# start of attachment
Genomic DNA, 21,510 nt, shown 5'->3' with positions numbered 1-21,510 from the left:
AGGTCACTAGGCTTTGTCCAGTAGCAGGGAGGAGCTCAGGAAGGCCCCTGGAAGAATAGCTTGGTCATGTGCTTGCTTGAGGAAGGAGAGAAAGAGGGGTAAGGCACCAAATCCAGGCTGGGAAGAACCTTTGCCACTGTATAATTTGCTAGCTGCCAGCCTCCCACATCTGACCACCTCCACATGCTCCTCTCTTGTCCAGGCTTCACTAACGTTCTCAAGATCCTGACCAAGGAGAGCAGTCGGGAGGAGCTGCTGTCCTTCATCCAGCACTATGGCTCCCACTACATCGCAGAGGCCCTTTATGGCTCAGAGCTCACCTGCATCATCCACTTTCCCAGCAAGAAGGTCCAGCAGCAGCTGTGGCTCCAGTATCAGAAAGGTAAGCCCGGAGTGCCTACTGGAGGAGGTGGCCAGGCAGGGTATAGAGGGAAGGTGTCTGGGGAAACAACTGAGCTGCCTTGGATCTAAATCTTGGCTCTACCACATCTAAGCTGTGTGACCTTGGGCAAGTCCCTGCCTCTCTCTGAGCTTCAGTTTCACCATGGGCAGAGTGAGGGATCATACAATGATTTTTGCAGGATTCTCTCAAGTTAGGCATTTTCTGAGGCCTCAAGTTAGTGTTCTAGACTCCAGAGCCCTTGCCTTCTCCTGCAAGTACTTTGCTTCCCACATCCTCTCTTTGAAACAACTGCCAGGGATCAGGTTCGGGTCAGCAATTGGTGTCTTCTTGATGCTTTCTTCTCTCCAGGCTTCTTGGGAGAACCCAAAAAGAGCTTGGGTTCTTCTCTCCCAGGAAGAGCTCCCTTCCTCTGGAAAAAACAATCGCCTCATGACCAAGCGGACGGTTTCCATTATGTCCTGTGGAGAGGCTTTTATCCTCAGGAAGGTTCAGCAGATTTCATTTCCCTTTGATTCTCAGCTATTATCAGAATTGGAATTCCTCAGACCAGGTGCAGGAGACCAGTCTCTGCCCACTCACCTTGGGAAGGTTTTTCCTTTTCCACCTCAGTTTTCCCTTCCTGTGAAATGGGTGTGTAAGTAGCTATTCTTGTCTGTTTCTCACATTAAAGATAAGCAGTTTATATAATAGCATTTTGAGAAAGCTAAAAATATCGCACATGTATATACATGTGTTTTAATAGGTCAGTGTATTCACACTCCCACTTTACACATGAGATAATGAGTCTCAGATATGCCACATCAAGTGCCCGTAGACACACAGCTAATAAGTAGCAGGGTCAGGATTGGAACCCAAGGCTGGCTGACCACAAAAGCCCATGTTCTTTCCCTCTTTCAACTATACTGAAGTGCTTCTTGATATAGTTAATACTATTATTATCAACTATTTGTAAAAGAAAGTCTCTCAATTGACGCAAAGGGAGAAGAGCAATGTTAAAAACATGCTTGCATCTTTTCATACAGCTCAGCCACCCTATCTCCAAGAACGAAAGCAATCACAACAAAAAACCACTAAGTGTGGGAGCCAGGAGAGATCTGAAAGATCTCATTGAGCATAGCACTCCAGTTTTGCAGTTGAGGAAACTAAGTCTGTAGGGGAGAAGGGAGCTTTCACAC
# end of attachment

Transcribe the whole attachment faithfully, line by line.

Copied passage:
Genomic DNA, 21,510 nt, shown 5'->3' with positions numbered 1-21,510 from the left:
AGGTCACTAGGCTTTGTCCAGTAGCAGGGAGGAGCTCAGGAAGGCCCCTGGAAGAATAGCTTGGTCATGTGCTTGCTTGAGGAAGGAGAGAAAGAGGGGTAAGGCACCAAATCCAGGCTGGGAAGAACCTTTGCCACTGTATAATTTGCTAGCTGCCAGCCTCCCACATCTGACCACCTCCACATGCTCCTCTCTTGTCCAGGCTTCACTAACGTTCTCAAGATCCTGACCAAGGAGAGCAGTCGGGAGGAGCTGCTGTCCTTCATCCAGCACTATGGCTCCCACTACATCGCAGAGGCCCTTTATGGCTCAGAGCTCACCTGCATCATCCACTTTCCCAGCAAGAAGGTCCAGCAGCAGCTGTGGCTCCAGTATCAGAAAGGTAAGCCCGGAGTGCCTACTGGAGGAGGTGGCCAGGCAGGGTATAGAGGGAAGGTGTCTGGGGAAACAACTGAGCTGCCTTGGATCTAAATCTTGGCTCTACCACATCTAAGCTGTGTGACCTTGGGCAAGTCCCTGCCTCTCTCTGAGCTTCAGTTTCACCATGGGCAGAGTGAGGGATCATACAATGATTTTTGCAGGATTCTCTCAAGTTAGGCATTTTCTGAGGCCTCAAGTTAGTGTTCTAGACTCCAGAGCCCTTGCCTTCTCCTGCAAGTACTTTGCTTCCCACATCCTCTCTTTGAAACAACTGCCAGGGATCAGGTTCGGGTCAGCAATTGGTGTCTTCTTGATGCTTTCTTCTCTCCAGGCTTCTTGGGAGAACCCAAAAAGAGCTTGGGTTCTTCTCTCCCAGGAAGAGCTCCCTTCCTCTGGAAAAAACAATCGCCTCATGACCAAGCGGACGGTTTCCATTATGTCCTGTGGAGAGGCTTTTATCCTCAGGAAGGTTCAGCAGATTTCATTTCCCTTTGATTCTCAGCTATTATCAGAATTGGAATTCCTCAGACCAGGTGCAGGAGACCAGTCTCTGCCCACTCACCTTGGGAAGGTTTTTCCTTTTCCACCTCAGTTTTCCCTTCCTGTGAAATGGGTGTGTAAGTAGCTATTCTTGTCTGTTTCTCACATTAAAGATAAGCAGTTTATATAATAGCATTTTGAGAAAGCTAAAAATATCGCACATGTATATACATGTGTTTTAATAGGTCAGTGTATTCACACTCCCACTTTACACATGAGATAATGAGTCTCAGATATGCCACATCAAGTGCCCGTAGACACACAGCTAATAAGTAGCAGGGTCAGGATTGGAACCCAAGGCTGGCTGACCACAAAAGCCCATGTTCTTTCCCTCTTTCAACTATACTGAAGTGCTTCTTGATATAGTTAATACTATTATTATCAACTATTTGTAAAAGAAAGTCTCTCAATTGACGCAAAGGGAGAAGAGCAATGTTAAAAACATGCTTGCATCTTTTCATACAGCTCAGCCACCCTATCTCCAAGAACGAAAGCAATCACAACAAAAAACCACTAAGTGTGGGAGCCAGGAGAGATCTGAAAGATCTCATTGAGCATAGCACTCCAGTTTTGCAGTTGAGGAAACTAAGTCTGTAGGGGAGAAGGGAGCTTTCACAC